[17] Philoneos’ mistress accompanied him to attend the sacrifice. On reaching Peiraeus, Philoneos of course carried out the ceremony. When the sacrifice was over, the woman ἡ ἄνθρωπος considered how to administer the draught: should she give it before or after supper? Upon reflection, she decided that it would be better to give it afterwards, thereby carrying out the suggestion of this Clytemnestra here.

    Anthropos is a word of common gender. When used with a masc. article it refers to a man, or to amgeneric human being. When it is used with a fem. article, it refers to a woman.

    We now have three meanings for anthropos, human being, man, woman. OR we have one meaning, a human being, who can be either male or female. I don’t understand people who propose two meanings, human and man, as if women just don’t exist.

    Comment by Suzanne McCarthy | September 20, 2013 | Reply

  7. Antiphons speech on the prosecution of the stepmother.

    Comment by Suzanne McCarthy | September 20, 2013 | Reply

  8. I don’t mean to but in, but It seems to me you both are saying the same thing, but appear to be in disagreement. (???)

    George: There are at least two possible understandings of anthropos.

    The first is that it only means “person,” but sometimes that person might happen be male. For example, “this person is the pope” in English implies that the person is a man, but not because “person” in English means “male person,” but because of the broader context. According to this approach, the “male” implications of anthropos are no different than any other incidental qualities of a person. Sometimes the person might have red hair, for instance, but that doesn’t mean that anthropos ever means “person with red hair.”

    The other interpretation is that anthropos sometimes specifically means “male person.”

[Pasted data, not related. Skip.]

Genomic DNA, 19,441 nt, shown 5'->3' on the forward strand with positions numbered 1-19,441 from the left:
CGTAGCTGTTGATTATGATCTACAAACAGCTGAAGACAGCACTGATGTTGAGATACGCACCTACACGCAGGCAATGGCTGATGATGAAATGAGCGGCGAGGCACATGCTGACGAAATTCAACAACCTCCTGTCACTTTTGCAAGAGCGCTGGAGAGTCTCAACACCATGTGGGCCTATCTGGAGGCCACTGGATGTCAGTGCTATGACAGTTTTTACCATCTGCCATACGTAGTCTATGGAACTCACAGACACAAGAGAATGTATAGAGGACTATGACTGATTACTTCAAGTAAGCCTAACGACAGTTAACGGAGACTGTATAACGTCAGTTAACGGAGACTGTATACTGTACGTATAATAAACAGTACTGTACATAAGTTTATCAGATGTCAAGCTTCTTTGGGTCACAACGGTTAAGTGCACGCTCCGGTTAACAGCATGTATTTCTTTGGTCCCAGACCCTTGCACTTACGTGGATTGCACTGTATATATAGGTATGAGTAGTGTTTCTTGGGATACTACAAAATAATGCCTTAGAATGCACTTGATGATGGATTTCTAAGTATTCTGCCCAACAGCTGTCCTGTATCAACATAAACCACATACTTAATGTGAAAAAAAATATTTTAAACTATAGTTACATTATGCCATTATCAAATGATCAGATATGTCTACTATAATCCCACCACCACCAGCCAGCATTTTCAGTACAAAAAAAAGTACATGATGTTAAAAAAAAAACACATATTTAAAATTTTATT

I’m taking the second position. My understanding is that Suzanne is taking the first.

    (There’s a third position: anthropos always means “male person.” I don’t see any way to support this.)

    My point in this post is to show that even if anthropos sometimes means “person in general,” it can still mean “male person” other times, and vice versa.

    It’s an important theoretical point because some people look at 1 Cor 7:1, for instance, and, understanding anthropos there to mean “male person,” leap to the conclusion that it always implies maleness. I think they’re right about 1 Cor 7:1 but wrong about the conclusion, because they don’t understand that words frequently have different meanings depending on how they’re used. Other people focus only on the general nature of anthropos and end up relying (wrongly, in my opinion) on social context or other external factors for the apparent maleness of some of the word’s uses.

    Comment by Joel H. | September 21, 2013 | Reply

    • hmmm … I see. So it’s kinda like the English word “guys,” as in “What do you guys want for dinner?” vs. “I saw some suspicious looking guys at the mall today” (but not really). It’s kinda the reverse of ‘anthropos’.

      Question though: how similar is the use of the Greek ‘anthropos’ to the Hebrew ‘adam’? (or vice versa)

      Comment by George M | September 22, 2013 | Reply